Initial application of MP-CDL, to provide Army surface units command/control access to surveillance products from the Multi-Platform Radar Technology Insertion Program (MP- RTIP) platform, necessitates the use of jam-resistant technologies to protect network operations from a specified jamming threat against both surface and airborne assets. Due to limited spectrum availability, as well as other factors which place practical limits on achievable jam resistance at higher data rates, only communications from the surface client terminals to the central airborne terminal and a relatively narrowband component of the MP- RTIP data that is broadcast from the central airborne terminal to the surface client terminals require jam resistance.

The architecture will need to address non-uniform/bursty communications from the surface client terminals to the central airborne terminal and minimize latency in the transfer of time critical data. The size of the network, in terms of number of clients actively communicating with the central airborne terminal, should be scalable in order to address varying mission applications. In addition to network operations, which implies deviation from the conventional CDL point-point waveform, MP-CDL terminals are to support capability for point-point interoperability with CDL surface and/or airborne terminals. The anticipated requirement for the central airborne terminal is to provide a single point-to-point data link operating simultaneously with an independent multi-user network. The terminal's point-to-point data link must be interoperable with existing CDL surface communication equipment (T) and Airborne Information Transmission (ABIT) relay terminals (T) at established standard data rates up to 274 Mb/s.

The objective (O) requirement for the terminal's point-to-point data link is interoperability with both CDL surface and platform communication equipment and ABIT relays and collectors at standard data rates up to 274 Mb/s. The multi-user network will connect up to 32(T)/50+(O) users on a COTS-based network architecture. The broadcast data transmission rate capability from the central airborne terminal to client terminals will be 45(T)/137(O) Mb/s (including a 2.2Mb/s (T) jam resistant channel). The data transmission rate capability from the clients to the central airborne terminal is 0.059(T)/45(O) Mb/s. The aggregate throughput bandwidth to the central airborne terminal will be 0.5(T)/45(O) Mb/s.

The contractors that develop the central airborne terminal and surface client terminals will jointly define the network-mode waveform and frequency plan. The MP-CDL system will have an open/scalable architecture to allow additional linkages, scalable bandwidths, and multiple configurations. Potential future applications include relays that extend the network, central airborne terminal hardware that is reconfigurable to act as a client terminal, airborne client terminals, central surface terminals, and multiple simultaneous links on MP-CDL terminals. Range will be dependent on size, weight and power requirements and mission geometries to be defined later, but is initially estimated to be nominal maximum line-of-sight from an altitude of 40,000 feet. The MP-CDL system will be able to operate in Ku band (T) and should support future growth capability to operate in one or more alternative RF bands (i.e. X, Ku, Ka) to allow multiple simultaneous links (O).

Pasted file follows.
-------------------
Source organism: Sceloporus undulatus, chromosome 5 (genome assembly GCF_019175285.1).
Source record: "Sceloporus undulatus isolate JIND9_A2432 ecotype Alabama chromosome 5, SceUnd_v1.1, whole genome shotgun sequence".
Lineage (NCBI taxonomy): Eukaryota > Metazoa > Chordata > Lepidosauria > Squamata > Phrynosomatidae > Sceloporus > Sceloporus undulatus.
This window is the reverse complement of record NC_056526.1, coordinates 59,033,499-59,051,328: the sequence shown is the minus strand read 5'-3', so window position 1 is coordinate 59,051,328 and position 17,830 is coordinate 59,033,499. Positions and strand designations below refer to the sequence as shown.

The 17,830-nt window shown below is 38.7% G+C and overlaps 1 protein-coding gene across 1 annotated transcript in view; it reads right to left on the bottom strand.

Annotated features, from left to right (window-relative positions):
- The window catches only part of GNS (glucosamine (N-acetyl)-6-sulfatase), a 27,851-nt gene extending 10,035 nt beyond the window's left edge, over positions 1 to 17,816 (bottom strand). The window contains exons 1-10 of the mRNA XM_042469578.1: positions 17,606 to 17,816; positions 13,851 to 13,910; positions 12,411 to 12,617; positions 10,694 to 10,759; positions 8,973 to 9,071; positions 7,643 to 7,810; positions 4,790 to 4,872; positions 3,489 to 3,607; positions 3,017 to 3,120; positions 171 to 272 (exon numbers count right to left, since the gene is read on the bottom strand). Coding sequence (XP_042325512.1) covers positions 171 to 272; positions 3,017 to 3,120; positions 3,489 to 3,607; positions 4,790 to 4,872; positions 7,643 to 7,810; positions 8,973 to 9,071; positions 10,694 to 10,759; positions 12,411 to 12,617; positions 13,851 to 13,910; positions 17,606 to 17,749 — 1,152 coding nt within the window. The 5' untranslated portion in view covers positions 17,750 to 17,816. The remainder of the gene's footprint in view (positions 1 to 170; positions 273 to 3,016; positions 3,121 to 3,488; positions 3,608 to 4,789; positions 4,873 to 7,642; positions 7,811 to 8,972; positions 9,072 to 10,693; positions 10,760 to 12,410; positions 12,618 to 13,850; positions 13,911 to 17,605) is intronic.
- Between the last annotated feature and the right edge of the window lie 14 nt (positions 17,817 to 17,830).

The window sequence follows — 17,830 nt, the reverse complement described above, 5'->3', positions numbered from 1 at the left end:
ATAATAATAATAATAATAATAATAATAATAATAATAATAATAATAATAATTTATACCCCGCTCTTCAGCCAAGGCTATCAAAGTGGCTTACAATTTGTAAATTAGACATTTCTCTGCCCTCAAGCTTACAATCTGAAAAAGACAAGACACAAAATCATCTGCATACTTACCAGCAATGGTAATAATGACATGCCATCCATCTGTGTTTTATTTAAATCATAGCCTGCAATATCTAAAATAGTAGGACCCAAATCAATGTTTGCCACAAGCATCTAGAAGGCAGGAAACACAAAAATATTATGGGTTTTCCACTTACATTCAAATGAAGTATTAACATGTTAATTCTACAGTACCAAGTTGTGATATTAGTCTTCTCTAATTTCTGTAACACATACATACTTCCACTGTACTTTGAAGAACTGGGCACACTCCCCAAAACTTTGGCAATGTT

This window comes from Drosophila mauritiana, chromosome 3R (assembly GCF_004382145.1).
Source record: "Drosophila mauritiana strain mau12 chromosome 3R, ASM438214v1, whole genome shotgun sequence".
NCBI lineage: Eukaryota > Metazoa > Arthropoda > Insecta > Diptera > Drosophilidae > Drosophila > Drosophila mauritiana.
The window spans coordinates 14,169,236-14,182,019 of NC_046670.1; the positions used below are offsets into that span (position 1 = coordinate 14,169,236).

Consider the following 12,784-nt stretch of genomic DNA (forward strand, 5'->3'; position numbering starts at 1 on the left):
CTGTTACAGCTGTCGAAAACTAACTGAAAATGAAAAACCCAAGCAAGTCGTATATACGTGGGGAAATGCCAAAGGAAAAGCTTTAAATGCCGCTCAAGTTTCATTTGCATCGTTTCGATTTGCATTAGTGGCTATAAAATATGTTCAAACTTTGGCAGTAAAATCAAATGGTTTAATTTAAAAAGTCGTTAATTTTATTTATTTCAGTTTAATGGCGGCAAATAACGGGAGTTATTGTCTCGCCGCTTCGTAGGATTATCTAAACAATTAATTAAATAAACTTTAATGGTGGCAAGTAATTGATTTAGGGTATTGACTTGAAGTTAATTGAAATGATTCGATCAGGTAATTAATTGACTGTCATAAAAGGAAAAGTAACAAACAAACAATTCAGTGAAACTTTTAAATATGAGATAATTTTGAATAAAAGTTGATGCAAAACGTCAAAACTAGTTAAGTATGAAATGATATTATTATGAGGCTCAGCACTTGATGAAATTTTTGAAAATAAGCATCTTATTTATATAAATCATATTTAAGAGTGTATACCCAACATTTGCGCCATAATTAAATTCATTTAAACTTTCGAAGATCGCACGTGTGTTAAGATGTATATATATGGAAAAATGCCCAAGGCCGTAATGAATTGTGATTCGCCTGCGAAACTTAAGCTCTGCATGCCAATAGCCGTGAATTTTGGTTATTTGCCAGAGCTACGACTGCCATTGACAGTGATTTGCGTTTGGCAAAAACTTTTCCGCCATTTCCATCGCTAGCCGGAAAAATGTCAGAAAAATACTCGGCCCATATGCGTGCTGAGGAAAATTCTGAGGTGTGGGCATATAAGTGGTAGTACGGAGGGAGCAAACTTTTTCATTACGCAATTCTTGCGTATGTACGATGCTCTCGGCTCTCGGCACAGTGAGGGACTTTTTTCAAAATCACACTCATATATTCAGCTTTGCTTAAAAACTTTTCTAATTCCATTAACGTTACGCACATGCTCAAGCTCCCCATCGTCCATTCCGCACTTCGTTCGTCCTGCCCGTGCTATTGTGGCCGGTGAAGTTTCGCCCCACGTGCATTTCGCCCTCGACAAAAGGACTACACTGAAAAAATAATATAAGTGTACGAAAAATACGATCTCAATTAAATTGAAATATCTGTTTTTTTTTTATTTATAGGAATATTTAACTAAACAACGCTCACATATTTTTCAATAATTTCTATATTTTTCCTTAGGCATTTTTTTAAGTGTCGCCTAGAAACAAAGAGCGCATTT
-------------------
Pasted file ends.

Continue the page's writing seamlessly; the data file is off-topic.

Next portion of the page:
The Air Force restructured the MP-CDL program to support the NCCT ACTD. The NCCT ACTD requires the low data latencies provided by MP-CDL rather than its high throughput. The NCCT ACTD is intended to provide a combat capability by networking Command Control and Intelligence Surveillance and Reconnaissance assets into a collaborative entity. NCCT should dramatically improve target location accuracy, timeliness, and combat identification certainty for the warfighter. Networking optimizes high-speed machine-to-machine interaction between sensors for detection, association, and correlation of high-interest and time-sensitive targets. NCCT is focused on the find, fix, track, and assess elements of the find, fix, track, target, engage, and assess kill chain.

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Page last modified: 28-07-2011 00:50:08 ZULU